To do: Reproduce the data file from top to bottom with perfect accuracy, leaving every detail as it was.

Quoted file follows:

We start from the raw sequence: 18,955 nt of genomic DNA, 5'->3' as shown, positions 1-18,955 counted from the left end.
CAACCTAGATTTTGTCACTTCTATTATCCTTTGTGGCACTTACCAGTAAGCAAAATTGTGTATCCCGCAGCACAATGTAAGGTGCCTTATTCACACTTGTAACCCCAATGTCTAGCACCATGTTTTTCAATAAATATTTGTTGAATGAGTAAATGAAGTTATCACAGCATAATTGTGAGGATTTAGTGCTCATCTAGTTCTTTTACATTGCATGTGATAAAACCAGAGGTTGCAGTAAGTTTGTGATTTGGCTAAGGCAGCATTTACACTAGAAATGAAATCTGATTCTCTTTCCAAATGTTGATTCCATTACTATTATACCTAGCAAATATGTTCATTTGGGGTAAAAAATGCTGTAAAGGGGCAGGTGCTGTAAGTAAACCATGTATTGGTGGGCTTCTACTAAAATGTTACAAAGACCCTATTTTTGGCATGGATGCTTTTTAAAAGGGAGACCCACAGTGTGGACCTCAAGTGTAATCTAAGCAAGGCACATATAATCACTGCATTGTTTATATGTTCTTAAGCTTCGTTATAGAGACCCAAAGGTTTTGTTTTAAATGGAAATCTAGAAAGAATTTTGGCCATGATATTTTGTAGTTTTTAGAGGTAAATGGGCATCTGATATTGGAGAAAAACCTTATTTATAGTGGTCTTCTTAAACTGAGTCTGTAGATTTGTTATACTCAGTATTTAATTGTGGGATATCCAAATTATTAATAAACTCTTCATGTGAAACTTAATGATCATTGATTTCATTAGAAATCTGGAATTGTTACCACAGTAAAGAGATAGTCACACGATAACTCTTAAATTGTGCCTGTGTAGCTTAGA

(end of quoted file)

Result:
We start from the raw sequence: 18,955 nt of genomic DNA, 5'->3' as shown, positions 1-18,955 counted from the left end.
CAACCTAGATTTTGTCACTTCTATTATCCTTTGTGGCACTTACCAGTAAGCAAAATTGTGTATCCCGCAGCACAATGTAAGGTGCCTTATTCACACTTGTAACCCCAATGTCTAGCACCATGTTTTTCAATAAATATTTGTTGAATGAGTAAATGAAGTTATCACAGCATAATTGTGAGGATTTAGTGCTCATCTAGTTCTTTTACATTGCATGTGATAAAACCAGAGGTTGCAGTAAGTTTGTGATTTGGCTAAGGCAGCATTTACACTAGAAATGAAATCTGATTCTCTTTCCAAATGTTGATTCCATTACTATTATACCTAGCAAATATGTTCATTTGGGGTAAAAAATGCTGTAAAGGGGCAGGTGCTGTAAGTAAACCATGTATTGGTGGGCTTCTACTAAAATGTTACAAAGACCCTATTTTTGGCATGGATGCTTTTTAAAAGGGAGACCCACAGTGTGGACCTCAAGTGTAATCTAAGCAAGGCACATATAATCACTGCATTGTTTATATGTTCTTAAGCTTCGTTATAGAGACCCAAAGGTTTTGTTTTAAATGGAAATCTAGAAAGAATTTTGGCCATGATATTTTGTAGTTTTTAGAGGTAAATGGGCATCTGATATTGGAGAAAAACCTTATTTATAGTGGTCTTCTTAAACTGAGTCTGTAGATTTGTTATACTCAGTATTTAATTGTGGGATATCCAAATTATTAATAAACTCTTCATGTGAAACTTAATGATCATTGATTTCATTAGAAATCTGGAATTGTTACCACAGTAAAGAGATAGTCACACGATAACTCTTAAATTGTGCCTGTGTAGCTTAGA